9. These are the same ones my grandma made but never showed any of us girls how to do and I could never find the pattern. Thank you so much for writing it down here. Hopefully I can make one for each of the girls in our family as a Christmas surprise. Thank you again.

  10. I learned how to knit in High School Home Ec class. I cannot wait to make these. I tell ya that it seems like I buy dishclothes from the store a million times during the year. I sure hope these homemade ones last for a long time. Thanks for the post. You have inspired me to get my fall/winter crafts prepared to work on while stuck in the house.

  11. That pattern is actually called Grandmother's Favorite Dishcloth, and it's posted all over the net :). It's like the granny square, it's been around forever & reshared & reloved each time someone knits it!

  12. This pattern is on the back of the yarn label for kitchen cotton yarn by sugar and cream

    I love these too. I make them without the hole too by replacing the YO with a knit front & back stich and decresing witht the passover stich method.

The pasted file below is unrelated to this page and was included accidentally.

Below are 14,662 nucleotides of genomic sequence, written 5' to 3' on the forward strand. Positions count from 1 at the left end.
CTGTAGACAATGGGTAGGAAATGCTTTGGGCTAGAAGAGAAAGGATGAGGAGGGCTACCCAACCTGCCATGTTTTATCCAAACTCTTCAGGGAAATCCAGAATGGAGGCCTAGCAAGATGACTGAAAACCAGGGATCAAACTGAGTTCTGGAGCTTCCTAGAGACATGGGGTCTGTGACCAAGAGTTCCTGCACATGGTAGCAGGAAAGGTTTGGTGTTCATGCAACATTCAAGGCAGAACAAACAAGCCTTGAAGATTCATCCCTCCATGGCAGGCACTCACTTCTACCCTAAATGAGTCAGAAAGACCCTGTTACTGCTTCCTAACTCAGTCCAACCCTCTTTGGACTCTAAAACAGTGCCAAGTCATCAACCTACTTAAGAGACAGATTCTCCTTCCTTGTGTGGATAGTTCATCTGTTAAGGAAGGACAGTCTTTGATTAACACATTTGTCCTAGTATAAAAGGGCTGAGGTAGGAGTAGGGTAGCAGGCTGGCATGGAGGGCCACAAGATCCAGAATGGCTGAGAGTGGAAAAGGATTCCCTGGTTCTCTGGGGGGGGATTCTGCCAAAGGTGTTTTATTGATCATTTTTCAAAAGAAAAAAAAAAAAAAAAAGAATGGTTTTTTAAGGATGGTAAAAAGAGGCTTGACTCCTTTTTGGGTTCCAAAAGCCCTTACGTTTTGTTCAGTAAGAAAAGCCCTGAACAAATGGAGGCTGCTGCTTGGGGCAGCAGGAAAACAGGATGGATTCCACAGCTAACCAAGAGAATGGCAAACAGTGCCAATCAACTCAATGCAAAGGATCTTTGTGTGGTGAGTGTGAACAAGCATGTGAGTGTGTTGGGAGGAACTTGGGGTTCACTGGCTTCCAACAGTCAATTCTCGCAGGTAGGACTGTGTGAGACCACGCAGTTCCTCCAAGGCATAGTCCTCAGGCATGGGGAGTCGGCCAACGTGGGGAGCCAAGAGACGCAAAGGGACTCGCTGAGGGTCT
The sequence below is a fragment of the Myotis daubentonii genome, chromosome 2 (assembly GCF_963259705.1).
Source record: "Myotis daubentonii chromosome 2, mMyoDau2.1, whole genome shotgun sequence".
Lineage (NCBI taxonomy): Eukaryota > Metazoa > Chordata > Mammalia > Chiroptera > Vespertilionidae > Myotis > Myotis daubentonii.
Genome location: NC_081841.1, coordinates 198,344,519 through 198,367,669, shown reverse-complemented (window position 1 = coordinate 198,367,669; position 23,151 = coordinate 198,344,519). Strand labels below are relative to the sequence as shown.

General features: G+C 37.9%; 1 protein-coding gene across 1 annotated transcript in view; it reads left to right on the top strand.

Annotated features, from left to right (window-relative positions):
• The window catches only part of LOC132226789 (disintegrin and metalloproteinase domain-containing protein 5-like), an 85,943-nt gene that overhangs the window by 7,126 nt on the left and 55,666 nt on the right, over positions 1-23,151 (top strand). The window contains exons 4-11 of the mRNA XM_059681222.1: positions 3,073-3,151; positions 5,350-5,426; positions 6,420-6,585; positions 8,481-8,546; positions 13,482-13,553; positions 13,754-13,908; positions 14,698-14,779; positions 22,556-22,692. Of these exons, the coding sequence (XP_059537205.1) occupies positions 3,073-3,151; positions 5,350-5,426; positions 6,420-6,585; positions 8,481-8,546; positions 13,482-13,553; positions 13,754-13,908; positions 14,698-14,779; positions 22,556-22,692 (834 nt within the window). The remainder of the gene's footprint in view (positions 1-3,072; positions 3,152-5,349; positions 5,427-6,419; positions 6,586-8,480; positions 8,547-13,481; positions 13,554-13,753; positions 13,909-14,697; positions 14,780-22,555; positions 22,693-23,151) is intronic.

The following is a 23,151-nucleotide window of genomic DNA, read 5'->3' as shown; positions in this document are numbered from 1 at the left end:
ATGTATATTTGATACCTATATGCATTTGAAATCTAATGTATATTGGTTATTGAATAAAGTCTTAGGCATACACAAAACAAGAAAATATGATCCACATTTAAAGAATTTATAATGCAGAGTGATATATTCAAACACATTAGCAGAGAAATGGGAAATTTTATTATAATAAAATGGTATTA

13. Very lovely colors. And how nice to be knitting with grandma! Though I've only knitted once in my life. I found the yarn mingled in grey, orange, and yellow in your picture is exactly what I had. What a coincidence. I'm living on the other side of the earth!

  14. seems ordinary enough, but i've received these as gifts and LOVE them! thank you for the tutorial!

  15. Lovely and useful. I was just given one by an older neighbor lady. I'm happy to know how to make more.

  16. Someone mentioned that they add Aunt Lydia's crochet yarn to this pattern, using two balls at one time? Has anyone ever heard of this.

  17. My end result of the washcloth comes out Wonky… any suggestions of what I maight be doing wrong? After I tug at it and work with it for a little bit it’s finally square. I’m just worried it won’t be square when the customer receives it. Thanks

    1. Here's what I do as that happens to me too sometimes. On the decrease half of the cloth, when I have maybe twelve? fifteen? stitches left on the the middle of that row I throw in an extra k2tog. Somehow, that seems to do a little something to that last corner to make it look a little better without affecting anything overall.